More than 550,000 teens and young adults under the age of 24 experience a period of homelessness for at least one week, said ABA President Hilarie Bass, as she introduced the webinar “Burning Down the House: The Myths Around Youth Homelessness in America.”
The ABA Homeless Youth Legal Network, one of Bass' signature initiatives, offers resources for anyone wanting to help this population. It provides “a real opportunity for lawyers across this nation to extend a hand and really change the trajectory of these children’s lives,” Bass said. “What this project is attempting to do is pair lawyers, law firms, bar associations and in-house counsel with homeless youth shelters and drop-in centers across the country and commit time to helping these kids.”
The panelists explained how the problems experienced by homeless youth are many and varied.
Family conflict is often at the root of why young people find themselves on the streets, though poverty is usually a contributing factor, said panelist Eve Allegra Stotland, director of legal services for The Door in New York. Young people of color and LGBTQ youth are overrepresented in the homeless population, and for them, coping with homelessness is often viewed as normal.
Racial injustice and global migration are also to blame. The number of displaced persons and refugees is the highest since World War II, Stotland said. People are fleeing dangerous situations all around the world and when young people come to this country on their own as unaccompanied minors, they face an uphill battle to find work and a place to live. Lack of affordable housing is a contributing factor, as even a full-time job will not cover rent costs in most urban areas. Many homeless youths are orphans, having been cared for by a grandparent, who subsequently died.
The definition of homelessness varies state to state and even among government agencies, which impacts how accessible government services can be, said panelist Casey Trupin, a program officer in Youth Homelessness at the Raikes Foundation in Seattle.
When it comes to helping homeless youths, the first challenge is to find them. “They’re hiding from the system, and for their own safety,” said panelist Gabrielle Christine McDonald, director of Pro Bono & New Projects for Texas Appleseed in Austin. This doesn’t mean they’re hiding under a bridge or in the woods, but are often couch-surfing, living with friends. Part of their mistrust of authority figures stems from past interaction with foster care or police. But many homeless kids will show up at schools, where they might be noticed by an observant and caring teacher who recognizes the signs of homelessness, such as poor hygiene or lack of necessary supplies.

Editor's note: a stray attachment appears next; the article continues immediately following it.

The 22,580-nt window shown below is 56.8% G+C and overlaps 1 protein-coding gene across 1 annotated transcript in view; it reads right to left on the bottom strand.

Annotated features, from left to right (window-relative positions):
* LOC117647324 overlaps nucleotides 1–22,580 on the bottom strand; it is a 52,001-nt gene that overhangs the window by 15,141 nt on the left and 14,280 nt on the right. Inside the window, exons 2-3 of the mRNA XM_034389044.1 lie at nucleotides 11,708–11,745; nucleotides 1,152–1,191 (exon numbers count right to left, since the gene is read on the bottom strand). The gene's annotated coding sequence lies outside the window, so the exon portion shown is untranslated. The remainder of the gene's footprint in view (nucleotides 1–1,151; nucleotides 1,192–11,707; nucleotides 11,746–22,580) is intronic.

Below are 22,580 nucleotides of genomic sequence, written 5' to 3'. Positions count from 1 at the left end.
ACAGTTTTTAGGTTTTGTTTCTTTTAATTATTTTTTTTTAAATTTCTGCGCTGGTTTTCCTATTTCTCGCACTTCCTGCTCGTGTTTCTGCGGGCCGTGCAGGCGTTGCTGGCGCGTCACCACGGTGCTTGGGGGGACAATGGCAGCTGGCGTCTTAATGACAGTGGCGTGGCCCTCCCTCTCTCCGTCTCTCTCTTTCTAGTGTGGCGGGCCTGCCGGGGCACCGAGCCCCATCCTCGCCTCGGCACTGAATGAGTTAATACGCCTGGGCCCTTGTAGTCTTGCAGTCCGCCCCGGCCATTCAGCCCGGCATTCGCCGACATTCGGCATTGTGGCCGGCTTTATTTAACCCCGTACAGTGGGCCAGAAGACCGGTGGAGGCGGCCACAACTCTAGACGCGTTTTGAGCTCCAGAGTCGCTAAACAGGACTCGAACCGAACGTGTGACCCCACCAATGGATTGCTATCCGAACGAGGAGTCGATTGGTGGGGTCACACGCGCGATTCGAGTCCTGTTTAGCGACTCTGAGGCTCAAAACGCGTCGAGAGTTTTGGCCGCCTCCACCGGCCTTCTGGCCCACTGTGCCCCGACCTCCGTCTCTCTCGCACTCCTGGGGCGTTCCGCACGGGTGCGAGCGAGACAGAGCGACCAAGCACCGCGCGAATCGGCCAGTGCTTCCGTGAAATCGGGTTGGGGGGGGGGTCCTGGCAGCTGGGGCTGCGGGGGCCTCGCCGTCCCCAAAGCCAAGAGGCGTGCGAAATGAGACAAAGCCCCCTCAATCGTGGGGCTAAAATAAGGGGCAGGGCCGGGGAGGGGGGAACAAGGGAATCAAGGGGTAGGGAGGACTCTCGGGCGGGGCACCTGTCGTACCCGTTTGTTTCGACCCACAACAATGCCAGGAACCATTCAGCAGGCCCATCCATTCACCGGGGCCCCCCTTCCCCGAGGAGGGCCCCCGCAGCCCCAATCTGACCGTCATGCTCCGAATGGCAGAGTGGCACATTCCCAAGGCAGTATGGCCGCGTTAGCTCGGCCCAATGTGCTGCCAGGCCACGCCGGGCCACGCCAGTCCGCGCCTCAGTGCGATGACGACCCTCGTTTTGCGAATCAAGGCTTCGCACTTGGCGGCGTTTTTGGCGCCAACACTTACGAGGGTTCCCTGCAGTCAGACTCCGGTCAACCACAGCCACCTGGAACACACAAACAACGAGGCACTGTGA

Homeless youth are sometimes targeted by law enforcement simply because they have no home, and are detained for sleeping in a park, for example. Some are young adults who have aged out of foster care and have nowhere to go, Stotland said. She said that when a child is taken out of their community for any reason, their ties to the community are weakened and they become vulnerable to being stopped by police for status offenses. A status offense is a noncriminal act that is considered a legal violation only because of a youth’s status as a minor. Typical status offenses include truancy, running away from home, violating curfew, underage use of alcohol and general ungovernability. Once they are introduced to the criminal justice system, they often become more fearful of interactions with authorities.
“Truancy is a common status offense, said panelist Courtney Smith, a youth advisor in Detroit at the National Network for Youth. When a kid misses a lot of school, which is common in the homeless population, in some areas of the country they can go to jail. Violating curfew laws is another way homeless kids enter the criminal justice system. Some shopping malls have curfews, and homeless kids who frequent malls for shelter can end up in juvenile court.
“Nearly 44 percent of homeless youth have stayed in a jail, prison or juvenile detention center,” Trupin said, adding that nearly 78 percent have had at least one interaction with the police. Because they’re living on the street, vulnerable homeless youths often report being threatened with weapons, robbed or assaulted.
There are plenty of ways that youths experiencing homelessness come in contact with the criminal justice system, but many people may wonder why they need more assistance than the services of a public defender.
“The criminal justice system is complicated,” Stotland said. “These are young people who are sleep-deprived, trying to figure out where to go.” Even with no background in criminal justice, there are basic things a volunteer lawyer can do to help a young person facing these criminalization issues. Many kids living on the street aren’t aware if they have an outstanding warrant or been issued a ticket, as it might’ve been lost or gotten wet and became illegible.
If they have had a court proceeding, maybe the public defender neglected to give them a business card or they lost it. A lawyer or law student can help by calling the local public defender’s office to find out about a pending court date or warrants, and arrange for surrender. Lawyers also can help homeless youth engage with case managers to access public benefits.
Bass urged interested legal professionals to visit the ABA website to learn more about the program. “We’ve got all the information you’ll need. We’re very excited about this project … and we think we’ll make a difference in this population in the next year, but that can only happen with your help.”